Within the tea sector, diversified firms experienced a drop in average FOB during the crisis, but swiftly rebounded by 2011–12 and overtook concentrated firms. Diversified tea exporters had higher product count and sophistication through and after the crisis. The product count fell for concentrated firms and did not rebound until after 2012–13 (Figure 4).

In the tea sector, diversified firms were more resilient as they rebounded within a year to pre-shock levels in terms of FOB, and displayed greater robustness in product sophistication and product count compared to concentrated firms Here, too, end-market diversification outperformed end-market concentration through both shocks.

Figure 4: Average FOB, product count, and product sophistication, 2009–13

Figure 4: Average FOB, product count, and product sophistication, 2009–13
Source: authors’ illustration based on customs data from Kenya Revenue Authority.
Leather: financial crisis and election, 2007–08

In terms of firms’ average FOB, concentrated firms’ marginally increased while diversified firms’ fell and did not recover to pre-shock levels even in 2009–10. However only diversified firms continued to add new products to their remit through the crisis, while concentrated firms chose to invest in creating more sophisticated products instead (Figure 5).

Figure 5: Average FOB, product count, and product sophistication, 2006–10

Figure 5: Average FOB, product count, and product sophistication, 2006–10
Source: authors’ illustration based on customs data from Kenya Revenue Authority.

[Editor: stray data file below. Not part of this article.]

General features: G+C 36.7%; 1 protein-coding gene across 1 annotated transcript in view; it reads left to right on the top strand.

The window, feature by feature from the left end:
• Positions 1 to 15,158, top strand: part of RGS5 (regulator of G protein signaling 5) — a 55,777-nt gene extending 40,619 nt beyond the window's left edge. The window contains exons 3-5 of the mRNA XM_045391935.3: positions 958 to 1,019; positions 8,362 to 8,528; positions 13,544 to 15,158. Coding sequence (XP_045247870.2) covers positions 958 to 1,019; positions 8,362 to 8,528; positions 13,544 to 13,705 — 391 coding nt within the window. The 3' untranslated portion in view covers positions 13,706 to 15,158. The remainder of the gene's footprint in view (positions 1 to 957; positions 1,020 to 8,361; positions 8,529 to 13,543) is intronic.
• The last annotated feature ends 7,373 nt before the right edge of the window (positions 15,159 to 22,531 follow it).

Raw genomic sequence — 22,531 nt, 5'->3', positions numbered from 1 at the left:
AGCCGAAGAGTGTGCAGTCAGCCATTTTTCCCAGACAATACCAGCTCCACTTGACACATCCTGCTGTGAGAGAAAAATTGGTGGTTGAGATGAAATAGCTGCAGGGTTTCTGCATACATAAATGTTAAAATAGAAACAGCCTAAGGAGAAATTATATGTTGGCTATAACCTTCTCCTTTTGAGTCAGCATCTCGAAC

In sum, the results are mixed. While diversified firms outperformed concentrated firms in terms of product diversification, concentrated firms displayed a comparatively higher trend for FOB and product sophistication, proving to be more robust than diversified firms. Previous research on this industry shows that regional exporters within Africa concentrate on more sophisticated manufactured goods, but worldwide exporters focus on semi-processed leather, which is more likely to be influenced by economic shocks and price changes. These findings suggest that concentrated firms were more willing to climb the value-chain ladder, produce specialised goods, and demonstrate greater resilience.

Leather: drought and MRLs crisis, 2010–11

The drought significantly affected leather as it is a water-intensive sector. The average FOB stagnated, but concentrated firms outperformed diversified firms by 2011–12. On average, product count increased slightly more for diversified than concentrated firms, but this did not translate to greater revenue (FOB). Both diversified and concentrated firms experienced a marginal drop in product sophistication, but concentrated firms recovered by 2012–13. Unlike in horticulture and tea, concentrated firms in the leather sector bounced back faster and were more resilient and robust than diversified firms in both crises (Figure 6).

Figure 6: Average FOB, product count, and product sophistication, 2009–13

Figure 6: Average FOB, product count, and product sophistication, 2009–13
Source: authors’ illustration based on customs data from Kenya Revenue Authority.

Overall, through both crises, diversified Kenyan firms in horticulture and tea remained robust and, at times, even improved their performance vis-à-vis the pre-crisis period. Finally, in the leather sector, evidence suggests that concentrated firms withstood the shocks better than diversified firms, featuring a mixture of resilience and robustness outcomes.